Leadership

Study: Shoe Leather Moves the Advocacy Needle More Than Social Media

By / Jan 16, 2020 (dkfielding/iStock/Getty Images Plus)

While it’s easier to send a tweet or a social media message than to have a face-to-face meeting, legislators tend to react more strongly to advocacy efforts focused on in-person meetings, a new report finds.

Social media seems to be where all the political discussion is these days. But is that medium having a real effect on legislators?

Maybe not. A new report from The Showalter Group, an advocacy-minded consultancy, finds that digital-minded tactics such as social media and email do not resonate as much as face-to-face contact. Despite this, emails to legislators tend to be the most popular grassroots advocacy approach, used by 78 percent of respondents, and organizations were making more of an investment in social media (21 percent) than face-to-face communication or events (19 percent each).

Amy Showalter, the group’s principal and a primary author of ‌The Grassroots Influence Pulse 2019 [registration], notes that email and social media are widely used for advocacy reasons—but they may actually be going against the primary cause.

“While email is still the most frequently deployed advocacy tactic, it isn’t associated with increased legislative victories. In fact, the statistics show that email negatively correlates with legislative success—the more time spent on it, the less successful an organization is,” Showalter said in a news release. “We also found the more time an advocacy leader spends urging stakeholders to post social media messages, the less success they experience.”

The report also found that organizations tended to have more success with passing legislation when more grassroots events were held, when the party in power is aligned with their general position, and when the discipline of their approach receives notice. Interestingly, advocacy teams with flagging email campaigns often had more success with their legislative efforts.

Kelton Rhoads, Ph.D., a professor at the University of Southern California and a coauthor of the study, pointed at organizations that built a grassroots “army” around their efforts, with the National Rifle Association, the National Association of Realtors, and AARP cited as examples of admired organizations.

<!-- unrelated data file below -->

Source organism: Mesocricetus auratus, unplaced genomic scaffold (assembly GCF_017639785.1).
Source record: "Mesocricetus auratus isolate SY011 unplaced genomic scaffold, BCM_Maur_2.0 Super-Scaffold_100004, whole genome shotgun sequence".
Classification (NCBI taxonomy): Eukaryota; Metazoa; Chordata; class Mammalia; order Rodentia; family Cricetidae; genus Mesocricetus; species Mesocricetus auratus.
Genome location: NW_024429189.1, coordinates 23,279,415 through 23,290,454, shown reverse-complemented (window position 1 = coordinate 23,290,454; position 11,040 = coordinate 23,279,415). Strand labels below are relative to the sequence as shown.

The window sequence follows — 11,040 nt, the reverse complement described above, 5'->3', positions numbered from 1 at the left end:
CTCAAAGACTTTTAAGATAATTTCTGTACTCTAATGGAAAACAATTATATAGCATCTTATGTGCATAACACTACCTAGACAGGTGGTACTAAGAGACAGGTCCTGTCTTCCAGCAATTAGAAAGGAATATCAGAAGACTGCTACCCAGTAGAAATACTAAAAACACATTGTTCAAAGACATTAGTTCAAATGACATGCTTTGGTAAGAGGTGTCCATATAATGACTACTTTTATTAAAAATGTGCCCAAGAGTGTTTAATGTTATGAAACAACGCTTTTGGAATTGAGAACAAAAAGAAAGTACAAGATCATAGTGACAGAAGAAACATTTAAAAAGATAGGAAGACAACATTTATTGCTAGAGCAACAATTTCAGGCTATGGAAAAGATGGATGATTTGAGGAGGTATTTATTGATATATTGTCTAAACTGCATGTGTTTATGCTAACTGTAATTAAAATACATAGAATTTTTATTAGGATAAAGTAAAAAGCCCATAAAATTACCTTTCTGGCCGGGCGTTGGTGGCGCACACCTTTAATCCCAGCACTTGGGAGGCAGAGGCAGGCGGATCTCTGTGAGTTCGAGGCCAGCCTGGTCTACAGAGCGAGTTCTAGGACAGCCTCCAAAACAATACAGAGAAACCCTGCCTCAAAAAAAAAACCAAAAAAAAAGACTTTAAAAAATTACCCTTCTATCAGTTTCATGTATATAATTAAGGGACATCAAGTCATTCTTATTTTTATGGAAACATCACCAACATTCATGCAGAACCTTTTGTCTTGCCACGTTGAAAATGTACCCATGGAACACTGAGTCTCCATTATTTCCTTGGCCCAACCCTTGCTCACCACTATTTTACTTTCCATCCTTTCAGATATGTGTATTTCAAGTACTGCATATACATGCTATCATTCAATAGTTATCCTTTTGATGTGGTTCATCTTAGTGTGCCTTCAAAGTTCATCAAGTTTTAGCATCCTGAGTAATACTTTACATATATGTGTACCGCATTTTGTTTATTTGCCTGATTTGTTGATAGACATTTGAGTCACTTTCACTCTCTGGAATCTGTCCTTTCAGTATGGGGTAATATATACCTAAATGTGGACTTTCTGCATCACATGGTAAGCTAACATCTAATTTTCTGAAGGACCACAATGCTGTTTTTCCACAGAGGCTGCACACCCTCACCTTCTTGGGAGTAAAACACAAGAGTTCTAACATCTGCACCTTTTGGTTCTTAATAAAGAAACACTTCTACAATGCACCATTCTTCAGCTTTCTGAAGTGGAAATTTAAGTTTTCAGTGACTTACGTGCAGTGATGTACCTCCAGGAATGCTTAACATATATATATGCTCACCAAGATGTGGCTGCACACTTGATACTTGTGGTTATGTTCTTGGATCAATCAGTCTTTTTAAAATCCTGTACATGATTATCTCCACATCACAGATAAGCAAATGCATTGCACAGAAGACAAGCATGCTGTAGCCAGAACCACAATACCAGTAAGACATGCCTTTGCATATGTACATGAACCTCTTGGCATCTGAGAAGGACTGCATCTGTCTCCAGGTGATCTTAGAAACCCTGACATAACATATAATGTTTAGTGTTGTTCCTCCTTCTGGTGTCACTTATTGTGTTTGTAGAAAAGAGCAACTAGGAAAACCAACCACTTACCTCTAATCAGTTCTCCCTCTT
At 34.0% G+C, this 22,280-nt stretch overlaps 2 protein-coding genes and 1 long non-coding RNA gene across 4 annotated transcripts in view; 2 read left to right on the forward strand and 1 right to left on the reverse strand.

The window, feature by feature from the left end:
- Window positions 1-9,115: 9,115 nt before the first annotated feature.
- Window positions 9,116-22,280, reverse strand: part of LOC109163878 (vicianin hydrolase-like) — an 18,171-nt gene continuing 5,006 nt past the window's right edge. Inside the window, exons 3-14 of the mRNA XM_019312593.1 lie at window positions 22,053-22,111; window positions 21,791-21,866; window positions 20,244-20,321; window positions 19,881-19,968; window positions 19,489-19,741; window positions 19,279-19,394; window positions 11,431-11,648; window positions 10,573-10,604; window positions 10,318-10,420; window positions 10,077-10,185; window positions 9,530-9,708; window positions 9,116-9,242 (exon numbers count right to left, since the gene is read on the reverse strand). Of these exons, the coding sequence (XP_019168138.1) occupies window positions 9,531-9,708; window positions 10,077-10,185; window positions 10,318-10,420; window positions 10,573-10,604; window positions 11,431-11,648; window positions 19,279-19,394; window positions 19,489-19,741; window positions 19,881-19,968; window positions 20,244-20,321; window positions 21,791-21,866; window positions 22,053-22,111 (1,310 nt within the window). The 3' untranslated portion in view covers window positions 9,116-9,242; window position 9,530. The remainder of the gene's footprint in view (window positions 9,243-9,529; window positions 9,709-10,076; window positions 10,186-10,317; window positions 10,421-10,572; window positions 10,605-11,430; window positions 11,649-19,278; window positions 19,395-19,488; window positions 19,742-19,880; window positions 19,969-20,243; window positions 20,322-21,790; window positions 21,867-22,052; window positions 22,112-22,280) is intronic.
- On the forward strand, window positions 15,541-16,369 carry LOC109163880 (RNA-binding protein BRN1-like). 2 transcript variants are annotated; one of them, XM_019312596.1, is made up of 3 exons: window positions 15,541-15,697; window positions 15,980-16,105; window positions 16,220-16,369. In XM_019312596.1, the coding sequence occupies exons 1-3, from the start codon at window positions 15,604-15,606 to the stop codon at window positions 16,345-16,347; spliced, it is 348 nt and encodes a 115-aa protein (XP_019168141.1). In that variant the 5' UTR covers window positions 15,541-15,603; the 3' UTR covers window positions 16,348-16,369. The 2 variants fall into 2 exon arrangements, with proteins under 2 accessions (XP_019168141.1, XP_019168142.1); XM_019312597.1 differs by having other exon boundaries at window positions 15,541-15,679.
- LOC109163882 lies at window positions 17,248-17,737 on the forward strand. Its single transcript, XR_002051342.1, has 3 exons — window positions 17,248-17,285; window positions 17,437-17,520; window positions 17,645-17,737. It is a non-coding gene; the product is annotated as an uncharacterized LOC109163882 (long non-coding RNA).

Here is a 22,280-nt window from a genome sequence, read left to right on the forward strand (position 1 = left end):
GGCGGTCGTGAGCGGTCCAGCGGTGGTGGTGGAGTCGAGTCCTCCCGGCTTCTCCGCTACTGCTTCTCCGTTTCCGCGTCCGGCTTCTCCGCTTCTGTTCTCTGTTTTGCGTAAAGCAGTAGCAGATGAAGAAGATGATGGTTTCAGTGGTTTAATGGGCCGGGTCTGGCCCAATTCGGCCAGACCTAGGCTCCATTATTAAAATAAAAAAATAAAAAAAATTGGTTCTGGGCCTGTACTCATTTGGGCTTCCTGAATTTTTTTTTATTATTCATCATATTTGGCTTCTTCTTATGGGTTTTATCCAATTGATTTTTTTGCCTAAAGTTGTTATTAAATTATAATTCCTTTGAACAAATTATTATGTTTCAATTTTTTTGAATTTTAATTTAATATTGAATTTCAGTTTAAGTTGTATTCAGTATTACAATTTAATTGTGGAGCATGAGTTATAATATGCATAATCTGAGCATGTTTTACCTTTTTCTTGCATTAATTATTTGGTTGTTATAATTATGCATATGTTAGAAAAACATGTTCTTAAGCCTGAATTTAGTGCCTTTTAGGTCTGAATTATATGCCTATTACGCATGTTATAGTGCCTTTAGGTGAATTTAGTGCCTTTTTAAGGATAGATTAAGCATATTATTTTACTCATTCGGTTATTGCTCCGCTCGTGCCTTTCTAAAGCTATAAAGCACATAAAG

“Those reporting more legislative success were more likely to choose ‘good army’ as their basis of admiration of successful organizations, than those reporting fewer legislative successes,” Rhoads said in the study. “Successful organizations admire discipline, struggling organizations admire discipline somewhat less.”

Showalter and Rhoads surveyed 241 grassroots professionals over a yearlong period for the report, now in its third edition. Other highlights from the report:

The impact of burnout. The report noted that, when it comes to recruiting grassroots advocates, burnout is often the biggest factor that discourages participation, something that around half of respondents (50.8 percent) say they run into. Other deterrents to grassroots support include negative political or cultural events (35.9 percent), a minority political party (32.2 percent), or a lack of legislative or regulatory process (32 percent). On the other hand, a key factor that makes it easier to recruit an advocate is an engaged opponent (42 percent) and some promising legislative or regulatory results (41 percent).

Legislators want your feedback—but may not give you their vote. One interesting finding in the report was that more than 60 percent of respondents reported that legislators were reaching out to either staff or volunteers for advice on specific issues more often than in prior years, while another 43.9 percent were providing greater personal access and 42.6 percent were making public statements supporting a specific issue. However, this doesn’t necessarily lead to votes—just 21.3 percent of respondents said that legislators were voting with respondents more than the prior year.

Ernie Smith

Ernie Smith is the social media journalist for Associations Now, a former newspaper guy, and a man who is dangerous when armed with a good pun. More »

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